Does the state have the right to execute one of its citizens?
Sure—there are individuals who are beyond the pale. Society has a right to expunge such members from its ranks—permanently and irrevocably, if their actions warrant it.
Leaving aside for a moment the question of where to draw the line between members of society who deserve to be rehabilitated and members of society whose actions are unforgivable, there is no question that such unforgivable members exist, and should be executed. Jeffrey Dahmer is the perfect example: A pederast, a murderer, and a possible cannibal. Need I say more?
The problem isn’t whether there are such human beings whose actions merit their execution. The problem is the mechanism a society uses to determine guilt or innocence.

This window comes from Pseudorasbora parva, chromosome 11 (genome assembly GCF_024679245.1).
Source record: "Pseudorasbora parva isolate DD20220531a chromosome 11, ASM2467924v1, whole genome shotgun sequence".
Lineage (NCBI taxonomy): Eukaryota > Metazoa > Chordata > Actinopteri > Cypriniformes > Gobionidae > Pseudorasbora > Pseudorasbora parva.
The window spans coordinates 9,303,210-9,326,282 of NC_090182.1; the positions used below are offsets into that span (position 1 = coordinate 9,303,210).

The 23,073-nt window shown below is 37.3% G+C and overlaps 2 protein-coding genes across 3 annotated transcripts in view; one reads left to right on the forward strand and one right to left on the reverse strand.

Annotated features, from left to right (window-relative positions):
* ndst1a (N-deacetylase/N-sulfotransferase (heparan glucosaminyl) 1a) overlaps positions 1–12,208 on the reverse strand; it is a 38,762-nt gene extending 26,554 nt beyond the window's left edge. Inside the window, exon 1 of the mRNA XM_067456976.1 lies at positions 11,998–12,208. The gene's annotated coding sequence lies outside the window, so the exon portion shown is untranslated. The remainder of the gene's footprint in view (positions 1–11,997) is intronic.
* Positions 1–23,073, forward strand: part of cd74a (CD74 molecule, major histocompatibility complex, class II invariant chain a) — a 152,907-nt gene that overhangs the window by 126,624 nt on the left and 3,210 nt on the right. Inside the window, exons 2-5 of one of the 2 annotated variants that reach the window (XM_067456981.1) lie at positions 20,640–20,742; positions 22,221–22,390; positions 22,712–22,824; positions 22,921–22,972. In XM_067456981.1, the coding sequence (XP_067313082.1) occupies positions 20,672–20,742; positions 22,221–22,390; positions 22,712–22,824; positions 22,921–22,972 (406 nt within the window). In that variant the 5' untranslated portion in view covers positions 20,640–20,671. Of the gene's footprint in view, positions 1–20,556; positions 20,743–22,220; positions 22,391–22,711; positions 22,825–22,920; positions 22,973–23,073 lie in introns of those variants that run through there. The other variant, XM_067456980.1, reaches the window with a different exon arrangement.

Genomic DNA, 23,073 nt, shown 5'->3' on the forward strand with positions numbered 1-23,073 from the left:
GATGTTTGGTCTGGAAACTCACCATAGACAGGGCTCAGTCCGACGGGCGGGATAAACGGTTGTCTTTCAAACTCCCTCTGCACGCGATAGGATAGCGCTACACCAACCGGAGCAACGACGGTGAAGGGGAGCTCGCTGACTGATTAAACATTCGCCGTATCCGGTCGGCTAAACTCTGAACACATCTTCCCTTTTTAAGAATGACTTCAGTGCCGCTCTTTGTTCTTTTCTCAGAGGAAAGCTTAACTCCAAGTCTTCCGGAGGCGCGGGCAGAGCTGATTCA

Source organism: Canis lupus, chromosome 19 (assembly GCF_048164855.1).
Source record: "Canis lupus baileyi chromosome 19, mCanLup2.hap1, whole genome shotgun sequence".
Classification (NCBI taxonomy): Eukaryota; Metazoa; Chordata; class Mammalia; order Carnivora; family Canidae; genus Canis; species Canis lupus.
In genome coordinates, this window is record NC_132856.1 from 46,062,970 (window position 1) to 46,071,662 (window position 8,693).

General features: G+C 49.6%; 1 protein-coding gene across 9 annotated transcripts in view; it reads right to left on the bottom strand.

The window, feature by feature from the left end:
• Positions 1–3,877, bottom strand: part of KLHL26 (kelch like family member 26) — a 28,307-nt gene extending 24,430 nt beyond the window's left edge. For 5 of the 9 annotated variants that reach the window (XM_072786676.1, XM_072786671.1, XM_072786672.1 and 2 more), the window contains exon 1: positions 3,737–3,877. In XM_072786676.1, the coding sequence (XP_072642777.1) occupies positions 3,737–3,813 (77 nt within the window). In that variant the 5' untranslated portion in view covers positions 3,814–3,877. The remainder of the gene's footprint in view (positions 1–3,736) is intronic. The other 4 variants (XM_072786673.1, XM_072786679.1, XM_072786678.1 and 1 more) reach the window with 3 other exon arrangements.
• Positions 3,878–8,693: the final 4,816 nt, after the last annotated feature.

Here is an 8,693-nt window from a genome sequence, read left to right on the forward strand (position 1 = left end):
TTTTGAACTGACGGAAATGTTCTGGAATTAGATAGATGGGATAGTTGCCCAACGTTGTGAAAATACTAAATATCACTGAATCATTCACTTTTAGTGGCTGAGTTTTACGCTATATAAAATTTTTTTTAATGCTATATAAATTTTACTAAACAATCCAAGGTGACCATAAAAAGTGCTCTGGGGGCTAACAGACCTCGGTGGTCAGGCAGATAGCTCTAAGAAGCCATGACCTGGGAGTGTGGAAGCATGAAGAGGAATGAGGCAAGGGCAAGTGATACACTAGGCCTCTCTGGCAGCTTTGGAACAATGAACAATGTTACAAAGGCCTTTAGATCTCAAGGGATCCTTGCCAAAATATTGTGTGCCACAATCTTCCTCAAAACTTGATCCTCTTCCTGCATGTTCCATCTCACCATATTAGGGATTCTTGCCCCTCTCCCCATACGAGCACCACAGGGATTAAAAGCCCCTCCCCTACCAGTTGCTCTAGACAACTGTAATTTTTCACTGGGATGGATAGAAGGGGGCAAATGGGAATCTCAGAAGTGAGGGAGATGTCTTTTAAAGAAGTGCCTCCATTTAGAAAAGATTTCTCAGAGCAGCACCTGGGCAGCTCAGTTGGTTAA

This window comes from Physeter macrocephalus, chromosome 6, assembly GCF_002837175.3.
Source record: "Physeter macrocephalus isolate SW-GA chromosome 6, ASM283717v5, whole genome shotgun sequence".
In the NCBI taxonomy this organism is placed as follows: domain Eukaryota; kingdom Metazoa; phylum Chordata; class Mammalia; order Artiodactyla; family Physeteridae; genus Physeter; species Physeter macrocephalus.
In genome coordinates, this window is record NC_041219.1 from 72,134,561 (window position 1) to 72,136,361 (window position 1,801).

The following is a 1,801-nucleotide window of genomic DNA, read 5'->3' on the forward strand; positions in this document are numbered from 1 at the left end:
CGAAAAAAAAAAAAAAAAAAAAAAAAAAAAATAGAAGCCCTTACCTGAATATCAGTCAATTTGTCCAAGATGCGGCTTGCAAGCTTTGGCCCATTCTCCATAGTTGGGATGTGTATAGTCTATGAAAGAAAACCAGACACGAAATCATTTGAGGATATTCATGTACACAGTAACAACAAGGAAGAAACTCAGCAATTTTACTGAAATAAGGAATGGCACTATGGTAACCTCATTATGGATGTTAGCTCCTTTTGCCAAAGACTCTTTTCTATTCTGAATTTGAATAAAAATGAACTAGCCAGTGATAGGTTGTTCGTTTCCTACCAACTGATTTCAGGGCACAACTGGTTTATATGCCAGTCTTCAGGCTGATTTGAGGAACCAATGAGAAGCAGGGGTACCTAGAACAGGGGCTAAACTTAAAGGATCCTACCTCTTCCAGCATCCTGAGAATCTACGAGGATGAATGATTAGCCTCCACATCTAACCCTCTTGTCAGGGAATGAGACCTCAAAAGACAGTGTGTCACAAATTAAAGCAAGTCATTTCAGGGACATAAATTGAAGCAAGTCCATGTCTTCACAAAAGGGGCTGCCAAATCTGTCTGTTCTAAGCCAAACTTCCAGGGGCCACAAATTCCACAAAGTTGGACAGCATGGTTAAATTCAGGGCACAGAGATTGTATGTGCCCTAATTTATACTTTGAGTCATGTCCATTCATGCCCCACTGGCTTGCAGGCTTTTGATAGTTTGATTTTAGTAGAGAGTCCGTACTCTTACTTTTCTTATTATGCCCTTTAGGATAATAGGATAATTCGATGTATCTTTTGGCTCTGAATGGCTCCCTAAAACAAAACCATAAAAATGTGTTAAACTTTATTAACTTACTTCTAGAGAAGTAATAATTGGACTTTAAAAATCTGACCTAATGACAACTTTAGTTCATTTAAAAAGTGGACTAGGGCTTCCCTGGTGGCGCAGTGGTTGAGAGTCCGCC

All human institutions and mechanisms are fallible, by definition. To claim that any justice system never errs is ridiculous. There are cases such as Dahmer’s, where there is no doubt as to guilt or innocence—but those cases are exceedingly rare. Most cases are sloppy, with no clear-cut evidence, no smoking gun, no video-tape to prove without question that the accused is guilty.
Aside from the fallibility of the justice system, there are the individuals who operate that justice system—their motivations and actions. Mark Furhman, he of OJ infamy, wrote an extremely interesting book called Death and Justice, describing how he became convinced that an Oklahoma prosecutor and a forensic lab technician were, in essence, manufacturing death-penalty convictions. In 2001, out of the 21 people executed in Oklahoma, 13 were convicted by this pair. It’s a horrifying story, backed by solid reporting, of two criminals manipulating the criminal justice system, and the damage they wreaked. I have no doubt it’s not the only instance.
A falsely convicted man can be released after years in prison. But we've yet to figure out how to raise the dead.
So in principle, yes, the death penalty is acceptable. But in practice, no, it is not.